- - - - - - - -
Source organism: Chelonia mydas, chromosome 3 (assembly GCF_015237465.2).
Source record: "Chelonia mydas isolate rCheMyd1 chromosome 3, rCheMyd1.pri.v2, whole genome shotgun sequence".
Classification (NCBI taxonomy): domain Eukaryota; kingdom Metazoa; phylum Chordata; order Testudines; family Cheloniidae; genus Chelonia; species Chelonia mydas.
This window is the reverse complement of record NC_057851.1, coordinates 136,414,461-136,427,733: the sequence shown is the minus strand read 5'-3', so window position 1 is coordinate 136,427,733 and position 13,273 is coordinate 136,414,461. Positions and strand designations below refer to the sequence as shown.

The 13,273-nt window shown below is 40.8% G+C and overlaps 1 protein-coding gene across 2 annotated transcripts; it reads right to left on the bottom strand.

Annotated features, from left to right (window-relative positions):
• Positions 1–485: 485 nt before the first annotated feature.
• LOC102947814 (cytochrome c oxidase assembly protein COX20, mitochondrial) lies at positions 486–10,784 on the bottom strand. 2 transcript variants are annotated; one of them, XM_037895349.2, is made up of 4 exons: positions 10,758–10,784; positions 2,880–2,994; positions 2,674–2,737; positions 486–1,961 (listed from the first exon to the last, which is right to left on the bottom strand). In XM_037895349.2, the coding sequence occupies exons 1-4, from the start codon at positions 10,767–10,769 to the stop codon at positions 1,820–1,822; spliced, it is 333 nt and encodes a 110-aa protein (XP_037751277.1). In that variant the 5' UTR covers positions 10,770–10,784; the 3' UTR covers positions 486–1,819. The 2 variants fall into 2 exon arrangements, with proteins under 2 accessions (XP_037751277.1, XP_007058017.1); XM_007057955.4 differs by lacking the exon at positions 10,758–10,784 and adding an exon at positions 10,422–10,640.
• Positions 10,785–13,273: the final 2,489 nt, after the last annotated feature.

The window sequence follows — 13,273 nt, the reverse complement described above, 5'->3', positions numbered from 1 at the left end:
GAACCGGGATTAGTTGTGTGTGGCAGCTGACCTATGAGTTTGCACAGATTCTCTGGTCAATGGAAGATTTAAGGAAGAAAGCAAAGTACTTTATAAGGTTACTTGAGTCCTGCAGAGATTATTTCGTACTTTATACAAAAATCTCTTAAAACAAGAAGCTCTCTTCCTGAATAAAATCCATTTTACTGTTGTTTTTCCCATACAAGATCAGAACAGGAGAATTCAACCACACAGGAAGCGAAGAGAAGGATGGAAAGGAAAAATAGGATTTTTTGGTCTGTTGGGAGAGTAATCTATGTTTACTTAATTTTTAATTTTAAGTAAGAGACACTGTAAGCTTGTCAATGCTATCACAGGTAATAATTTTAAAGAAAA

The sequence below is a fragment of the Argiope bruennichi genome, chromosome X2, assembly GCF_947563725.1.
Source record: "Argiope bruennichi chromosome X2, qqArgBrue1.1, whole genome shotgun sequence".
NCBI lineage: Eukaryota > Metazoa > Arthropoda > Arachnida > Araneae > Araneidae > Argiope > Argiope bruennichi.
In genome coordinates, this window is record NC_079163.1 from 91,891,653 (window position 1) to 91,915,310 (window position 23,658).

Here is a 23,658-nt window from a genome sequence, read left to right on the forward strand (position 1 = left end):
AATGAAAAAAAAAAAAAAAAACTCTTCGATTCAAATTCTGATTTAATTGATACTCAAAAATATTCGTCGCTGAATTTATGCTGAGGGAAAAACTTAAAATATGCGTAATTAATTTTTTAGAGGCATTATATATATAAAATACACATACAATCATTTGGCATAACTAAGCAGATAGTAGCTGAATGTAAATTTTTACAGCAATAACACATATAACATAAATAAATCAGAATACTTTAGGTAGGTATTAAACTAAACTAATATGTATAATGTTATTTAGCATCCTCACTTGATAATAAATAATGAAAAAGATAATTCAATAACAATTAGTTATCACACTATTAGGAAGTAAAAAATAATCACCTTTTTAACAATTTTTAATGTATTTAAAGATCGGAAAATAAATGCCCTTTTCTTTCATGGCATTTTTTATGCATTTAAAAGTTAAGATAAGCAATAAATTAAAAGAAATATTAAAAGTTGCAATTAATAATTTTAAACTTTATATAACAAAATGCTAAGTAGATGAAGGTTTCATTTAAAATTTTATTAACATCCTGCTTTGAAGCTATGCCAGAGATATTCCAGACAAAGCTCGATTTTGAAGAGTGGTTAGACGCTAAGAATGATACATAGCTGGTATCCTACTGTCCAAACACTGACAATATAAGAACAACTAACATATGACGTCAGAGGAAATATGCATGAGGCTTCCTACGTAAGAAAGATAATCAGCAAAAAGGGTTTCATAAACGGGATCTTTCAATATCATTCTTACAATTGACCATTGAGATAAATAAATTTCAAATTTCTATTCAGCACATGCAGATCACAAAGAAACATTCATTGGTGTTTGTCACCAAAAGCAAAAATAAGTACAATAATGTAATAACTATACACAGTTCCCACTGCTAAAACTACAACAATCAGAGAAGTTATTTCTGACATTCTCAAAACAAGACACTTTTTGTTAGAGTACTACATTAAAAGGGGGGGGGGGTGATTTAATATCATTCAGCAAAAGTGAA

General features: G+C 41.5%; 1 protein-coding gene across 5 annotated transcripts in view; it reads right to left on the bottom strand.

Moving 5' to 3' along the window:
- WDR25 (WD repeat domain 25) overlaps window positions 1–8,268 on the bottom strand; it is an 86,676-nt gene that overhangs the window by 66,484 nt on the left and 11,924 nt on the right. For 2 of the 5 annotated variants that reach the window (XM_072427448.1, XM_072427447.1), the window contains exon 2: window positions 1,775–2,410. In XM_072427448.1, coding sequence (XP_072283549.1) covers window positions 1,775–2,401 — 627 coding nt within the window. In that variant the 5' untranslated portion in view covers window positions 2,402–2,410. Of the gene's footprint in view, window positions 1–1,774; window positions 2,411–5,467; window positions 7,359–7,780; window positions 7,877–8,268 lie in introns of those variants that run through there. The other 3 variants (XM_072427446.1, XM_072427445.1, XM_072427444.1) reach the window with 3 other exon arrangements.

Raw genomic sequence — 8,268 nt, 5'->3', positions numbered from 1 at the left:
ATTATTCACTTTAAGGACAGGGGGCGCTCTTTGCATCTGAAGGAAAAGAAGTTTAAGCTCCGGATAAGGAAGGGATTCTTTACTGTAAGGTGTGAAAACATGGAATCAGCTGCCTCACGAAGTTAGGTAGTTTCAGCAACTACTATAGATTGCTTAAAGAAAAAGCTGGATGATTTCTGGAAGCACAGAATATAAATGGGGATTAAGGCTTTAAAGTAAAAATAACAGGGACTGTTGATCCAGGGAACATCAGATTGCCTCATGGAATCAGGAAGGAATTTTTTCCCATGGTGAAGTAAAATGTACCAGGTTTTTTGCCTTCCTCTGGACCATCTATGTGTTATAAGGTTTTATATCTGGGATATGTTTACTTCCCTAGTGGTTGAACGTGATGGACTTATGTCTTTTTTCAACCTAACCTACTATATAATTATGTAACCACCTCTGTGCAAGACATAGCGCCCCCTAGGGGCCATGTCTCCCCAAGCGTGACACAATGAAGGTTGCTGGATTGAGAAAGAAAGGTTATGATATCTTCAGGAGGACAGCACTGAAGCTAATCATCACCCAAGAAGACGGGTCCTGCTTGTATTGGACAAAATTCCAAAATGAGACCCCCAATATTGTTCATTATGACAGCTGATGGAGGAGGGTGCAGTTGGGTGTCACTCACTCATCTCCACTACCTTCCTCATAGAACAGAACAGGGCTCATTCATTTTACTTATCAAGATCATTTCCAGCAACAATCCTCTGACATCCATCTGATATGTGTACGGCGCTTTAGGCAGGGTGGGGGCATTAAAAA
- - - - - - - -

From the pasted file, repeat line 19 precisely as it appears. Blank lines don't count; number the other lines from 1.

Moving 5' to 3' along the window: